Sunday 11 August 2013

Gas Generator Schöma (1/35)

New technologies are constantly changing what is possible in modelling. Years ago resin casting gave modellers a lot of kits and detail parts that would never have been available otherwise. The etched metal kit or detail part then made it possible to even further expand the number and quality of kits and parts available to us. Now 3D printing makes it possible to print models from a computer generated drawing. Like any (new) technology there is  improvements to be made. 3D printing doesn't differ from any modelling technique when it comes to compromise. All modelling involves some kind of compromise to be practical, so don't expect miracles.

While 3D-printing has been around for a few years, I only recently made up my mind to try a 3D-printed model. Not one I have designed and drawn myself (I have no skills for that), but one bought from the website of Shapeways.
Image from the Shapeways site showing the Schöma built KML5-loco. See the loco and more on Shapeways.
My first 3D model is a 1:35 model of a Schöma loco fitted with gas generator. The loco was built in Germany during the second world war when normal fluid fuels were primarily reserved for military use. The gas generator turned wood into gas that fueled the engine. The loco is of the type KML5 (Kriegs Motor Lokomotive) built by several manufacturers and based on the O&K type MD2. A preserved loco of the type can be seen today at the Oekoven museum near Köln.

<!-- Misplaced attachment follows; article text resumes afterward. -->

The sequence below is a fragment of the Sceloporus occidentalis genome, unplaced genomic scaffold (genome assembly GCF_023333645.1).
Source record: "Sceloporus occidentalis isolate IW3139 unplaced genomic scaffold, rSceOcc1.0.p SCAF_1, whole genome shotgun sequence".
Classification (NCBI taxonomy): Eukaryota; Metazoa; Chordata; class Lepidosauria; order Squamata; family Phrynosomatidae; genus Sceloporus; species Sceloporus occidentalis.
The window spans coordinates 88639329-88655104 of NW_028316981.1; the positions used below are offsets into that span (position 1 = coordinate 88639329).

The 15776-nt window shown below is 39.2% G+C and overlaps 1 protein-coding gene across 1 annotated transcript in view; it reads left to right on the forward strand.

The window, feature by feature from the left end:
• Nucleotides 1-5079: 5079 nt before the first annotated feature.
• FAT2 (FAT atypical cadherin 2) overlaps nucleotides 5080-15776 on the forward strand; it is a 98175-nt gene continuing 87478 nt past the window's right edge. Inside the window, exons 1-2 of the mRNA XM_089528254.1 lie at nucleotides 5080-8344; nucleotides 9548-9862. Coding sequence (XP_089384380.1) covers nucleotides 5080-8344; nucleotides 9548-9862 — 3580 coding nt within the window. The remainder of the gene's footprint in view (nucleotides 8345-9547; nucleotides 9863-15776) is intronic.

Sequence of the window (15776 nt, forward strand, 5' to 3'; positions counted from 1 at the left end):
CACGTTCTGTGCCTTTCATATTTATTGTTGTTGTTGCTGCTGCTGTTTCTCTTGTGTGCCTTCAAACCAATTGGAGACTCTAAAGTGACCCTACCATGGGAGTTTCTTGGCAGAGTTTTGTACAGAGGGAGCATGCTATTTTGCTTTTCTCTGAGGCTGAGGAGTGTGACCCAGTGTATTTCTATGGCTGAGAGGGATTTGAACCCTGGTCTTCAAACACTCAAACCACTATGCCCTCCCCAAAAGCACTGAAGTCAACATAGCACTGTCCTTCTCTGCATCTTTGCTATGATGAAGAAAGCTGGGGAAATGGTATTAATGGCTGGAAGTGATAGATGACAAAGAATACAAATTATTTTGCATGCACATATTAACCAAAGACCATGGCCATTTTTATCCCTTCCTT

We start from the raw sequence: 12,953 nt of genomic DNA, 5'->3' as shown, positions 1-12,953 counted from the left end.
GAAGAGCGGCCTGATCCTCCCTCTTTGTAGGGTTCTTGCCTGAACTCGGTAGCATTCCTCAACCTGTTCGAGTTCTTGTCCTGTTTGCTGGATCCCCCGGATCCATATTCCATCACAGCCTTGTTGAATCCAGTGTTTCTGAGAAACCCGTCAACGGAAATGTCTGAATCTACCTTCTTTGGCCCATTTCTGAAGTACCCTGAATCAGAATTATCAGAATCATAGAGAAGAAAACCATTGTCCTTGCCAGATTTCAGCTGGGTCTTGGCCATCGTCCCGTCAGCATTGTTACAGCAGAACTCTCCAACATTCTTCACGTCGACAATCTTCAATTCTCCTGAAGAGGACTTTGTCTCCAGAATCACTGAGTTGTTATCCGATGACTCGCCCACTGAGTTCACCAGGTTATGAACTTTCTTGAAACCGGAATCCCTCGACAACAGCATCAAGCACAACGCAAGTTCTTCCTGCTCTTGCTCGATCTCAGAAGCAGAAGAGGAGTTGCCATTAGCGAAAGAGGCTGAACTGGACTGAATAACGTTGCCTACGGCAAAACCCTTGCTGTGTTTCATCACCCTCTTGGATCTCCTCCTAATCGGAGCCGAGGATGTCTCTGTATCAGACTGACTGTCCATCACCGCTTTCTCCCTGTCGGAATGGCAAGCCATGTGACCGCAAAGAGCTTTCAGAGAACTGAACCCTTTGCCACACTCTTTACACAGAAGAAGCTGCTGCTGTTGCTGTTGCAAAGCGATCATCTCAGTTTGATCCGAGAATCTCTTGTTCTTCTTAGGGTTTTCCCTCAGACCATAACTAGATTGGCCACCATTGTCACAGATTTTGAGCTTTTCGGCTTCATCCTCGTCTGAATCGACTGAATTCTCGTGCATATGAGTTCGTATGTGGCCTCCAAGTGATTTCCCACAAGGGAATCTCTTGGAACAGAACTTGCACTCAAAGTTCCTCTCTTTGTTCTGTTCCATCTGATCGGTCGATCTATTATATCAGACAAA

Schöma 933/1946 type KML5 in the shed in Oekoven, Germany back in 1997 on my first visit there.
The 3D model came from Shapeways covered with some oily substance. I removed the grease with warm water, soap and some Ajax windows cleaner. What the greasy stuff does in the printing process isn't clear to me, but it has to be cleaned off before any painting can begin.

My first printed model. I ordered the loco in Shapeways' best quality material called 'Frosted Ultra Detail' (FUD). Despite a slight crookedness on the cab right side and some raised lines on cab front and rear I'm quite pleased with the model. The roof will need some work too, but most of the faults will be easily sanded away. 

With the complicated piping of the gas generator unit definitely not an easy model for printing. The quality of the piping is most impressing, nevertheless.
Despite the small faults I'm looking forward working with this model. I now have to find a power unit to drive the loco. Maybe a Bull Ant from Australia will fit?

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